[L]oss of confidence should not be simulated. It should not be used as a subterfuge for causes which are improper, illegal, or unjustified. Loss of confidence may not be arbitrarily asserted in the face of overwhelming evidence to the contrary. It must be genuine, not a mere afterthought to justify earlier action taken in bad faith.

The first requisite for dismissal on the ground of loss of trust and confidence is that the employee concerned must be one holding a position of trust and confidence.

There are two classes of positions of trust: managerial employees and fiduciary rank-and-file employees.

Managerial employees are defined as those vested with the powers or prerogatives to lay down management policies and to hire, transfer, suspend, lay-off, recall, discharge, assign or discipline employees or effectively recommend such managerial actions. They refer to those whose primary duty consists of the management of the establishment in which they are employed or of a department or a subdivision thereof, and to other officers or members of the managerial staff. Officers and members of the managerial staff perform work directly related to management policies of their employer and customarily and regularly exercise discretion and independent judgment.

The second class or fiduciary rank-and-file employees consist of cashiers, auditors, property custodians, etc., or those who, in the normal exercise of their functions, regularly handle significant amounts of money or property. These employees, though rank-and-file, are routinely charged with the care and custody of the employer’s money or property, and are thus classified as occupying positions of trust and confidence….

The second requisite of terminating an employee for loss of trust and confidence is that there must be an act that would justify the loss of trust and confidence.  To be a valid cause for dismissal, the loss of confidence must be based on a willful breach of trust and founded on clearly established facts.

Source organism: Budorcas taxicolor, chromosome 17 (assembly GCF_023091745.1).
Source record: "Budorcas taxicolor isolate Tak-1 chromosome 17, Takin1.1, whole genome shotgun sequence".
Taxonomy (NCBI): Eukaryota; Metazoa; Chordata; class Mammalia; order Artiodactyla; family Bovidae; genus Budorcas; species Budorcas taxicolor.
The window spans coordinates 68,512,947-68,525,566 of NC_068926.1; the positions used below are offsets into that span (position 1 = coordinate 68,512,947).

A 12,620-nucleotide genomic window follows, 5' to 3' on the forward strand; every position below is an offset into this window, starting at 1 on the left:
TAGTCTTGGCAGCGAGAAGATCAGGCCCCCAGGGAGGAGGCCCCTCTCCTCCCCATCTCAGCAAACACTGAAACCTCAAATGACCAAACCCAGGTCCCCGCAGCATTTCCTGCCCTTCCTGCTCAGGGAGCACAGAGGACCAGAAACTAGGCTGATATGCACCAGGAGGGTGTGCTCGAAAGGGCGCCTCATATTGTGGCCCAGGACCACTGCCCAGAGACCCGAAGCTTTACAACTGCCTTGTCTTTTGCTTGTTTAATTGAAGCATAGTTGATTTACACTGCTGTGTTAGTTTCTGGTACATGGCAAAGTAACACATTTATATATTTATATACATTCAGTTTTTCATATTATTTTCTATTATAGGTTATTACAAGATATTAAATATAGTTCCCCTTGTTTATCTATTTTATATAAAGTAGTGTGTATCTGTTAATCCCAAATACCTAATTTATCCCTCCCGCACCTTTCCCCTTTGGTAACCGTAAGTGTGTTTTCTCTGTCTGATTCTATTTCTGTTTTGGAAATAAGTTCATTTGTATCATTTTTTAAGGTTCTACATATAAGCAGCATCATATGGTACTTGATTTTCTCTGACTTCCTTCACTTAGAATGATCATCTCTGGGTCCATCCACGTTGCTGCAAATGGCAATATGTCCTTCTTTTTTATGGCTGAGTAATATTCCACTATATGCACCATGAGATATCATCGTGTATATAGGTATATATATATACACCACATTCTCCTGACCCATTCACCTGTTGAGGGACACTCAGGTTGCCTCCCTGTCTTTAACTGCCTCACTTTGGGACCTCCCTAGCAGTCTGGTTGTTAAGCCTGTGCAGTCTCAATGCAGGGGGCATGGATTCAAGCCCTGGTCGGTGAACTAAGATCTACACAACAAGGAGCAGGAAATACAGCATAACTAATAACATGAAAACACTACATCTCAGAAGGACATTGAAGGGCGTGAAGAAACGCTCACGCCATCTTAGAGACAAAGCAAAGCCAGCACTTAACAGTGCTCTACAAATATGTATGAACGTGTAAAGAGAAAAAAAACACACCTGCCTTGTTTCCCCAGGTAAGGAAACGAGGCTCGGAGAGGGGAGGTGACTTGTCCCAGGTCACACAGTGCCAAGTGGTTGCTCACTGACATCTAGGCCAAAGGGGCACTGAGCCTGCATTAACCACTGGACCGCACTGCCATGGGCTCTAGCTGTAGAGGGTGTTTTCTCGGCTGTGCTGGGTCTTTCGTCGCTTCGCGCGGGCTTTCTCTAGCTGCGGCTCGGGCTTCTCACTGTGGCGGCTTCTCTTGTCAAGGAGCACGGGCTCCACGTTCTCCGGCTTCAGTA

The case also includes a discussion of when and when not to grant moral damages in labor cases, and when is a General Manager personally liable for an illegally dismissed employee’s labor claims. You can read the whole thing HERE.

Recent Labor Jurisprudence (RLJ): Hotel Nurses

Although I have posted digests of recent jurisprudence on labor law on this blog before, I think it’s high time I make the whole thing a little bit formal by assigning a category, i.e. Recent Labor Jurisprudence, henceforth RLJ.

Let’s begin with a case decided just this month involving the employment status of nurses engaged by a hotel. Here’s what the Supreme Court has to say in the case of Escasinas, et al. vs. Shangrila’s Mactan Island Resort, et al. (G.R. No. 178827).

Under the foregoing provision, Shangri-la, which employs more than 200 workers, is mandated to “furnish” its employees with the services of a full-time registered nurse, a part-time physician and dentist, and an emergency clinic which means that it should provide or make available such medical and allied services to its employees, not necessarily to hire or employ a service provider. As held in Philippine Global Communications vs. De Vera:

x x x while it is true that the provision requires employers to engage the services of medical practitioners in certain establishments depending on the number of their employees, nothing is there in the law which says that medical practitioners so engaged be actually hired as employees,  adding that the law, as written, only requires the employer “to retain”, not employ, a part-time physician who needed to stay in the premises of the non-hazardous workplace for two (2) hours. (Emphasis and underscoring supplied)

The term “full-time” in Art. 157 cannot be construed as referring to the type of employment of the person engaged to provide the services, for Article 157 must not be read alongside Art. 280 in order to vest employer-employee relationship on the employer and the person so engaged. So De Vera teaches:

x x x For, we take it that any agreement may provide that one party shall render services for and in behalf of another, no matter how necessary for the latter’s business, even without being hired as an employee. This set-up is precisely true in the case of an independent contractorship as well as in an agency agreement.  Indeed, Article 280 of the Labor Code, quoted by the appellate court, is not the yardstick for determining the existence of an employment relationship. As it is, the provision merely distinguishes between two (2) kinds of employees, i.e., regular and casual. x x x (Emphasis and underscoring supplied)

The phrase “services of a full-time registered nurse” should thus be taken to refer to the kind of services that the nurse will render in the company’s premises and to its employees, not the manner of his engagement.

You can read the whole thing HERE.

Good Faith and Backwages

It seems to be almost SOP to award backwages in cases of illegal dismissal. However, in March of this year the Supreme Court had occasion to clarify that not all instances of illegal dismissal warrant an award of backwages. Such is the ruling of the Court in Jackqui R. Moreno vs. San Sebastian College-Recoletos, Manila (G.R. No. 175283; March 28, 2008).